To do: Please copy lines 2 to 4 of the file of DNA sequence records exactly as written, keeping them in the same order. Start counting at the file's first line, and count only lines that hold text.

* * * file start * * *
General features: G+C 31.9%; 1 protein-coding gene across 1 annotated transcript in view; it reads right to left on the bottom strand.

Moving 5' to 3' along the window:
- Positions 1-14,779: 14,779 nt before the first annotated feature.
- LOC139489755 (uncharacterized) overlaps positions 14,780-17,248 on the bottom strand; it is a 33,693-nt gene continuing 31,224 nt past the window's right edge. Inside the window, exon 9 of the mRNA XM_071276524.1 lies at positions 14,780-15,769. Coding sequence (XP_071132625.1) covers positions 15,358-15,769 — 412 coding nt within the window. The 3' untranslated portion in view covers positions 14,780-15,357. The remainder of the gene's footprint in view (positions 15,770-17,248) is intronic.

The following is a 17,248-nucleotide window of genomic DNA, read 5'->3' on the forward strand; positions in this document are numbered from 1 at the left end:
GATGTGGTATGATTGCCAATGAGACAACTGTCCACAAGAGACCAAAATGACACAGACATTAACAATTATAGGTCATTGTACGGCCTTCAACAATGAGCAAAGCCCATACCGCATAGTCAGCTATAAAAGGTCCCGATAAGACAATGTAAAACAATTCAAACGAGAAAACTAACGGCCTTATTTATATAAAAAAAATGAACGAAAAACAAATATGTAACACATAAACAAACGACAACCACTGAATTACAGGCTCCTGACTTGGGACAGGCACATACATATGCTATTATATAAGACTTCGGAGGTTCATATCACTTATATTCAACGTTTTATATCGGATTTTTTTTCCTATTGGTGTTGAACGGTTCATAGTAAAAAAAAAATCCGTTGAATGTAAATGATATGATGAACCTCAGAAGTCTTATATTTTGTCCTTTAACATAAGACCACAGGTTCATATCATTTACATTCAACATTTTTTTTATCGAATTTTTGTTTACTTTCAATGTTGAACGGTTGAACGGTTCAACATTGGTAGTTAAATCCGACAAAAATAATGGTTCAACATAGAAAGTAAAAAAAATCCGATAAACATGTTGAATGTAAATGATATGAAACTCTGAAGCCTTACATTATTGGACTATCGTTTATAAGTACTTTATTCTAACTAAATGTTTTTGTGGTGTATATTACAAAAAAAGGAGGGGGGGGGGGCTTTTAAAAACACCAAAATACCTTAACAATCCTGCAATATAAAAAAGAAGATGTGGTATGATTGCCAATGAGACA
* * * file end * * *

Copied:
Moving 5' to 3' along the window:
- Positions 1-14,779: 14,779 nt before the first annotated feature.
- LOC139489755 (uncharacterized) overlaps positions 14,780-17,248 on the bottom strand; it is a 33,693-nt gene continuing 31,224 nt past the window's right edge. Inside the window, exon 9 of the mRNA XM_071276524.1 lies at positions 14,780-15,769. Coding sequence (XP_071132625.1) covers positions 15,358-15,769 — 412 coding nt within the window. The 3' untranslated portion in view covers positions 14,780-15,357. The remainder of the gene's footprint in view (positions 15,770-17,248) is intronic.